By Lise Alves, Senior Contributing Reporter
SÃO PAULO, BRAZIL – The new Justice Minister in Brazil, Torquato Jardim, said during a press conference that he would not hinder the Lava Jato (Car Wash) investigations and that the operation is a ‘state program’. Jardim was sworn in as the new minister by Brazil’s President Michel Temer on Wednesday, replacing Osmar Serraglio.
“Lava Jato is a state program, it is no longer a government, a public prosecutor’s office, nor a judicial or an executive program. It is the will of the State,” Jardim told a room full of journalists.
According to the new Minister the investigations are a demand from the Brazilian society. “No country in the world investigates its institutions with the intensity and vigor with which Brazil is doing,” added Jardim.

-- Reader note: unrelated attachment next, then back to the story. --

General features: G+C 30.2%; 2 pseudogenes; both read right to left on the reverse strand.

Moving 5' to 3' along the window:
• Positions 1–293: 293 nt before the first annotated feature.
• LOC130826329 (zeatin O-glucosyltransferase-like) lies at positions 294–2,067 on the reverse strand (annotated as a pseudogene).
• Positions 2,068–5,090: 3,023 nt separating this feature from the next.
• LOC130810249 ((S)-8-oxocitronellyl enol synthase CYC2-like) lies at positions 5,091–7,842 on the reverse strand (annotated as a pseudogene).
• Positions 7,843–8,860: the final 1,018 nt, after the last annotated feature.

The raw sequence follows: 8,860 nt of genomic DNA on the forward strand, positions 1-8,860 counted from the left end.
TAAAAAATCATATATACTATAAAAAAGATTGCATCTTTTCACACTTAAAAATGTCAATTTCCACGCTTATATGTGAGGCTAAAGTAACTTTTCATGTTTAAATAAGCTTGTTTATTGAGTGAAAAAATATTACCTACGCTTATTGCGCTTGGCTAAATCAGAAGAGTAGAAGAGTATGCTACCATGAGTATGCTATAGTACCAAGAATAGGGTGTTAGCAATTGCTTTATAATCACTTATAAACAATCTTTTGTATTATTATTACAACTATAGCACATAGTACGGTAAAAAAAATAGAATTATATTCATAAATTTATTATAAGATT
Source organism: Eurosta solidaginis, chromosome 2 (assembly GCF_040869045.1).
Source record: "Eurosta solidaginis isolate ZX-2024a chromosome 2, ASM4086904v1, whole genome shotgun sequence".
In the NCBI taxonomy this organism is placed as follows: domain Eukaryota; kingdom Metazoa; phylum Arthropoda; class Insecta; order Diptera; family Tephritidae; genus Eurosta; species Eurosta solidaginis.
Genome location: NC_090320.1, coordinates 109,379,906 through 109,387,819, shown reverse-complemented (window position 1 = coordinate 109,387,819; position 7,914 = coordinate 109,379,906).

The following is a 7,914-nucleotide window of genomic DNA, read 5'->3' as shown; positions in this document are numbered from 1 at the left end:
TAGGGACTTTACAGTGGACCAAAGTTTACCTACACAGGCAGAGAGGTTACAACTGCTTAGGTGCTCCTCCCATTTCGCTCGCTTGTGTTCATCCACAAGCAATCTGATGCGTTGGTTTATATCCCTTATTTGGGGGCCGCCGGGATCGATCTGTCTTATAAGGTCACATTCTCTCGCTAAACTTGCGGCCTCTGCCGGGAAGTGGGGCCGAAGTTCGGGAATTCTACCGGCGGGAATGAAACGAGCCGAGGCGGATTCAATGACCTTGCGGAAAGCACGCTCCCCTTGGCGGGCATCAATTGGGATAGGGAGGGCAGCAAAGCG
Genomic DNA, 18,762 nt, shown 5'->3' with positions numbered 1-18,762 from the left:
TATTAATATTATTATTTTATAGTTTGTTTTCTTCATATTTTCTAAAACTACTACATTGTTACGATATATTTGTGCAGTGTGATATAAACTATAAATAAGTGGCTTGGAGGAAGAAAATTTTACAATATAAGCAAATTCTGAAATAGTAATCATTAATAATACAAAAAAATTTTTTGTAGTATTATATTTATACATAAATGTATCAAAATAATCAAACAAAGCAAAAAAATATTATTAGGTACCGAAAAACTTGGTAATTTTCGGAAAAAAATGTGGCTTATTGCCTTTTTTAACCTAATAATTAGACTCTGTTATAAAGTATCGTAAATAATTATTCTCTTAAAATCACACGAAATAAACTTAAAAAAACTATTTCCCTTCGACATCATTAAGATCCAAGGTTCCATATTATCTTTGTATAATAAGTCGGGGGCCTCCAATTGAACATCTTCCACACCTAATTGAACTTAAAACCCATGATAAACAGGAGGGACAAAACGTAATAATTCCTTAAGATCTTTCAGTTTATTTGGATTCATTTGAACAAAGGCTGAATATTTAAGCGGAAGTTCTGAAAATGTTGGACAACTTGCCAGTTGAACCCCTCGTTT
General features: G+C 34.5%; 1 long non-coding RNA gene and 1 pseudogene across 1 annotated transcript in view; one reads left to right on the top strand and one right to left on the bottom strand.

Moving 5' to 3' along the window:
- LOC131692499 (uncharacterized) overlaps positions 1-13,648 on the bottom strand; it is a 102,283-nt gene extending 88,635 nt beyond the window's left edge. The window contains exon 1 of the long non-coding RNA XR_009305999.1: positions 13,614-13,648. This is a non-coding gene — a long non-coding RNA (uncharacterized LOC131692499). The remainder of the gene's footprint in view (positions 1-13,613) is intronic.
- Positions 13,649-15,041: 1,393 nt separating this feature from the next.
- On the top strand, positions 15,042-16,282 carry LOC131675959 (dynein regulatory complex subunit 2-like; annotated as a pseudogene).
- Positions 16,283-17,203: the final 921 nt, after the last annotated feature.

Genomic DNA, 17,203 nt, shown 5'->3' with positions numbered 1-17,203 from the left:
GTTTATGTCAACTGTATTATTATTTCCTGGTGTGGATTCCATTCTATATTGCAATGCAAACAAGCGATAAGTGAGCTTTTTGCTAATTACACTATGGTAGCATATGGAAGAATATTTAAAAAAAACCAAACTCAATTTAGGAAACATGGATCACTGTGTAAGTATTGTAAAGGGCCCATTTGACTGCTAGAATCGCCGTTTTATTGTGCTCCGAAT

Jardim stated that even if there is a change in the investigation’s command, the replacement will not hinder prosecutors from looking into new accusations. “Brazil is an institution, no matter who it is in Lava Jato… the investigation will continue,” concluded President Temer’s new Justice Minister.
Former Minister, Osmar Serraglio, did not attend the swearing in ceremony. Earlier in the week Serraglio refused President Temer’s offer to nominate him as Transparency Minister (in the position of outgoing Jardim), and is said to be going back to finish his mandate as a representative at the Chamber of Deputies.
With his return to the Chamber, President Temer’s special advisor, Rodrigo Rocha Loures, who served as a representative in Serraglio’s seat loses his Congressional mandate and the right to a privileged forum. With that, he can be arrested at any time for his links to the Lava Jato scandal.
Loures was filmed carrying a suitcase with R$500,000 that, according to investigators, was sent by former JBS CEO, Joesley Batista, as a bribe.